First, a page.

into a Yale admission office computer have led us into a train of thought
or reverie that we now send to your readers for consideration and further
development. That this childish delict, of the caliber of a juvenile prank,
caused an outbreak of concern about "violation of privacy" and
"betrayal of confidence" that could only be quelled by an "internal
investigation" and a lot of moral huffing and puffing at the highest
level of the university administration is unfortunate but not surprising.
To us, more unfortunate is what the event and the public response to it
seem to imply about the admission process at Princeton, Yale, and we are
sure Harvard and others.
Among other things they seem to reflect an atmosphere of intense competition
between these places over the selection among candidates for admission
"Will Yale get some superstar that we want to attract?"
or, perhaps, uncertainty over whether we have correctly judged
some applicant "Did Yale agree with us about this one? If
not, maybe we made a mistake." The staff indulging in this pursuit
were operating at some ultra-refined level of the admission process that
we suggest can contribute nothing beneficial to the advancement and dissemination
of learning that we suppose is the goal of both Princeton and Yale. Their
admission offices as operated in recent decades have the duty of selecting
a few hundred from among thousands of qualified candidates, any of whom
could, if admitted, benefit from the education they would receive. The
officers carry out that function by grading the applicants on vague and
subjective if not self-inconsistent criteria, allowing the narrowest gradations
and distinctions to determine answers to the ultimate, arbitrary question
admit or deny. On these answers hopes are raised or dashed, and
those who are cast down are the more crushed because they have been given
to understand that they have been weighed and found wanting.
We cannot help wondering whether the goals and practices of the admission
office have diverged from those of the university. To test that, we are
offering a radical suggestion that we hope will open a dialogue among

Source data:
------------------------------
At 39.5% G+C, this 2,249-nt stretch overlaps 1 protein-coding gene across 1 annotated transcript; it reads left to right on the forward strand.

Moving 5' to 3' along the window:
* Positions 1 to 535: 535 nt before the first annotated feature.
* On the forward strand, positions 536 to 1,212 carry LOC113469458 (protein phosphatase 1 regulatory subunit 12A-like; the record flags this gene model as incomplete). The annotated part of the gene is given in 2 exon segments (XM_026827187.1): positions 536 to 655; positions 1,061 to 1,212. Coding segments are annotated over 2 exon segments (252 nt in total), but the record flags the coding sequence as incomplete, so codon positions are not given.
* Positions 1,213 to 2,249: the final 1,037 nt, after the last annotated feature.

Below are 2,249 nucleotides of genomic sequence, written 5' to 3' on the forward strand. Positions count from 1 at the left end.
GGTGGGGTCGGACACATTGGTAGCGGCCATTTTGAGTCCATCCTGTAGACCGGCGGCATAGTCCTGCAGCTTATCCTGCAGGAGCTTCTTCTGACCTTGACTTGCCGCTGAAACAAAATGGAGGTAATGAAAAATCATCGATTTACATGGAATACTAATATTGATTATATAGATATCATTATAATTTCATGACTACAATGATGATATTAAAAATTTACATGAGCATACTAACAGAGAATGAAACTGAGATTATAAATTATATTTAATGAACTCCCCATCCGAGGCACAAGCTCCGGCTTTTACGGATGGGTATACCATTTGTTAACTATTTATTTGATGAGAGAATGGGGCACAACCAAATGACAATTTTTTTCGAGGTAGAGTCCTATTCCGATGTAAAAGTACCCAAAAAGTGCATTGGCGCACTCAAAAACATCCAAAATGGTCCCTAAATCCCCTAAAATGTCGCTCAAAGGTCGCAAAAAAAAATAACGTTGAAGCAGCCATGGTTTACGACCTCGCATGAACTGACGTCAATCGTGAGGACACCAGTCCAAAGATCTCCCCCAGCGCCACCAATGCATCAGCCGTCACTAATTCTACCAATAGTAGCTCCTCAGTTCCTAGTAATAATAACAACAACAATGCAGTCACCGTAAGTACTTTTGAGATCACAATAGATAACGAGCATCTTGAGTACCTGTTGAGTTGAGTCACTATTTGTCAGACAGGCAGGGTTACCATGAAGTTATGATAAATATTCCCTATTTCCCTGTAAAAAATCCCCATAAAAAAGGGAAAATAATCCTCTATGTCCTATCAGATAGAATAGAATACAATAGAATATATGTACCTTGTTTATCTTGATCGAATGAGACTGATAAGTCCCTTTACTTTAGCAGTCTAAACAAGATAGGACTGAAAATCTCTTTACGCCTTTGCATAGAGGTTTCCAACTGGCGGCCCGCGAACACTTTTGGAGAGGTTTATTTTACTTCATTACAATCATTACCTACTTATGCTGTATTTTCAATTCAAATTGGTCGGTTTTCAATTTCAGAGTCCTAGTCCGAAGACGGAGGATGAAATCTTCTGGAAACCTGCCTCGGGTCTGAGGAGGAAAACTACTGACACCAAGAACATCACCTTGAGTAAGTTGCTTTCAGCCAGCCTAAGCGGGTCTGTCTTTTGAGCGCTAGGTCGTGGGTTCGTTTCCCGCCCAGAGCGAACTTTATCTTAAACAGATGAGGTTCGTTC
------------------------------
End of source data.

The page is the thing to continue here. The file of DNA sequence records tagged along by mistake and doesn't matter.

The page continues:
readers on whether change in the admission process would be beneficial.
Our suggestion is to ditch this process and replace it by a drawing of
lots. As we said, nearly all the candidates in recent years have been
capable of benefiting from a Princeton (or Yale or Harvard) education.
And Princeton would be serving her mission carrying out her trust
as a public charity equally well by extending her educational benefits
to any of them. If their numbers must be limited, as they must, let the
selection be at random. We do not see it as part of Princeton's mission
to compete for the "best qualified." Rather let her devote her
efforts and resources to increasing the advancement and dissemination
of learning among her beneficiaries, whoever they happen to be.
Random selection would eliminate whatever incentive motivated the computer
break-in. It would shorten and simplify the work of the admission office
and would eliminate the task of drawing hair-splitting distinctions among
the indistinguishable. It would reduce the difficulty of applying for
admission candidates would find less benefit in embellishing their
records and their applications. And it would reduce the anguish of the
applicants who fail to be admitted.
Had the Class of 2006 been selected at random from among the applicants
who applied in 2001-02 we have no doubt that the resulting class would
have been consistent in its composition with the ideals of the university.
All the candidates were self-selected for the highest academic qualifications
and the finest of up-bringing, personality, and character. In the future,
however, were random selection to become the announced policy, new issues